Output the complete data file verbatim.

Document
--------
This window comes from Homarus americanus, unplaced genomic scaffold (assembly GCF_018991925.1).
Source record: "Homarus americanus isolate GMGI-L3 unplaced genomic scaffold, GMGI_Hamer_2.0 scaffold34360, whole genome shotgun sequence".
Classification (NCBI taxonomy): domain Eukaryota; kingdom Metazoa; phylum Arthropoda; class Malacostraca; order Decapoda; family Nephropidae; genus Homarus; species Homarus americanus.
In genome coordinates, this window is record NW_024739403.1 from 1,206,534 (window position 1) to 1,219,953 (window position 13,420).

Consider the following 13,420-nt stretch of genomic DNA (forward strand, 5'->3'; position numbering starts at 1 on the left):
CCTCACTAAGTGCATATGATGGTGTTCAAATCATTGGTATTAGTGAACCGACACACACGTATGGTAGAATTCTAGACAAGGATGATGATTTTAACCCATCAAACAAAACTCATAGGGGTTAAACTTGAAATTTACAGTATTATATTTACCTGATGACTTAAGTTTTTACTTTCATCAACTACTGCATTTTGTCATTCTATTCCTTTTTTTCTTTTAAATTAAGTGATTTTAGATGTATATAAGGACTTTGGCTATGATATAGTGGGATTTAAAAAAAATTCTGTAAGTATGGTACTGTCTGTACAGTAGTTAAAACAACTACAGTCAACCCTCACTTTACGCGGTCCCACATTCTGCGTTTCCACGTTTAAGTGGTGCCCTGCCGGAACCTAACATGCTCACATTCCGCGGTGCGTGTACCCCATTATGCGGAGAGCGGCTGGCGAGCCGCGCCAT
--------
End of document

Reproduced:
This window comes from Homarus americanus, unplaced genomic scaffold (assembly GCF_018991925.1).
Source record: "Homarus americanus isolate GMGI-L3 unplaced genomic scaffold, GMGI_Hamer_2.0 scaffold34360, whole genome shotgun sequence".
Classification (NCBI taxonomy): domain Eukaryota; kingdom Metazoa; phylum Arthropoda; class Malacostraca; order Decapoda; family Nephropidae; genus Homarus; species Homarus americanus.
In genome coordinates, this window is record NW_024739403.1 from 1,206,534 (window position 1) to 1,219,953 (window position 13,420).

Consider the following 13,420-nt stretch of genomic DNA (forward strand, 5'->3'; position numbering starts at 1 on the left):
CCTCACTAAGTGCATATGATGGTGTTCAAATCATTGGTATTAGTGAACCGACACACACGTATGGTAGAATTCTAGACAAGGATGATGATTTTAACCCATCAAACAAAACTCATAGGGGTTAAACTTGAAATTTACAGTATTATATTTACCTGATGACTTAAGTTTTTACTTTCATCAACTACTGCATTTTGTCATTCTATTCCTTTTTTTCTTTTAAATTAAGTGATTTTAGATGTATATAAGGACTTTGGCTATGATATAGTGGGATTTAAAAAAAATTCTGTAAGTATGGTACTGTCTGTACAGTAGTTAAAACAACTACAGTCAACCCTCACTTTACGCGGTCCCACATTCTGCGTTTCCACGTTTAAGTGGTGCCCTGCCGGAACCTAACATGCTCACATTCCGCGGTGCGTGTACCCCATTATGCGGAGAGCGGCTGGCGAGCCGCGCCAT